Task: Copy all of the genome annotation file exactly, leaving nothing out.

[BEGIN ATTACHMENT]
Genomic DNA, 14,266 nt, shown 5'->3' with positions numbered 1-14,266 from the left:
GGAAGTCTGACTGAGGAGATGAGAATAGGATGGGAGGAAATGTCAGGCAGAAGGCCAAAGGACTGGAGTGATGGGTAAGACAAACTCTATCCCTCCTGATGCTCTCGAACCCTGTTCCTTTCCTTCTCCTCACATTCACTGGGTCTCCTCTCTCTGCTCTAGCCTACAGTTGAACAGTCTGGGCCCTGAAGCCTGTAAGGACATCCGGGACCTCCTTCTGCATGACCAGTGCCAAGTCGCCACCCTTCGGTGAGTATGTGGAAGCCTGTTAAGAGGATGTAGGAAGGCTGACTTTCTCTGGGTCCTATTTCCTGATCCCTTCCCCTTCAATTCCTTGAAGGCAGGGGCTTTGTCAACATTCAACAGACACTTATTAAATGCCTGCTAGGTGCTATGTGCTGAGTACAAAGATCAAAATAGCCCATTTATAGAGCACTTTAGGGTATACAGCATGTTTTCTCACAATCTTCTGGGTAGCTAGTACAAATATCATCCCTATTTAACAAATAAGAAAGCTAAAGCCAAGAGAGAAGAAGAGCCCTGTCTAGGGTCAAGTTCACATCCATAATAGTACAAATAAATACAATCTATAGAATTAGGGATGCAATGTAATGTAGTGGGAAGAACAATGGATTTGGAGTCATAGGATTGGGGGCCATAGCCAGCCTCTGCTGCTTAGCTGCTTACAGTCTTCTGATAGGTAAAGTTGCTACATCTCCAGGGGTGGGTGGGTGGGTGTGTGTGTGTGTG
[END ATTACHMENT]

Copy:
Genomic DNA, 14,266 nt, shown 5'->3' with positions numbered 1-14,266 from the left:
GGAAGTCTGACTGAGGAGATGAGAATAGGATGGGAGGAAATGTCAGGCAGAAGGCCAAAGGACTGGAGTGATGGGTAAGACAAACTCTATCCCTCCTGATGCTCTCGAACCCTGTTCCTTTCCTTCTCCTCACATTCACTGGGTCTCCTCTCTCTGCTCTAGCCTACAGTTGAACAGTCTGGGCCCTGAAGCCTGTAAGGACATCCGGGACCTCCTTCTGCATGACCAGTGCCAAGTCGCCACCCTTCGGTGAGTATGTGGAAGCCTGTTAAGAGGATGTAGGAAGGCTGACTTTCTCTGGGTCCTATTTCCTGATCCCTTCCCCTTCAATTCCTTGAAGGCAGGGGCTTTGTCAACATTCAACAGACACTTATTAAATGCCTGCTAGGTGCTATGTGCTGAGTACAAAGATCAAAATAGCCCATTTATAGAGCACTTTAGGGTATACAGCATGTTTTCTCACAATCTTCTGGGTAGCTAGTACAAATATCATCCCTATTTAACAAATAAGAAAGCTAAAGCCAAGAGAGAAGAAGAGCCCTGTCTAGGGTCAAGTTCACATCCATAATAGTACAAATAAATACAATCTATAGAATTAGGGATGCAATGTAATGTAGTGGGAAGAACAATGGATTTGGAGTCATAGGATTGGGGGCCATAGCCAGCCTCTGCTGCTTAGCTGCTTACAGTCTTCTGATAGGTAAAGTTGCTACATCTCCAGGGGTGGGTGGGTGGGTGTGTGTGTGTGTG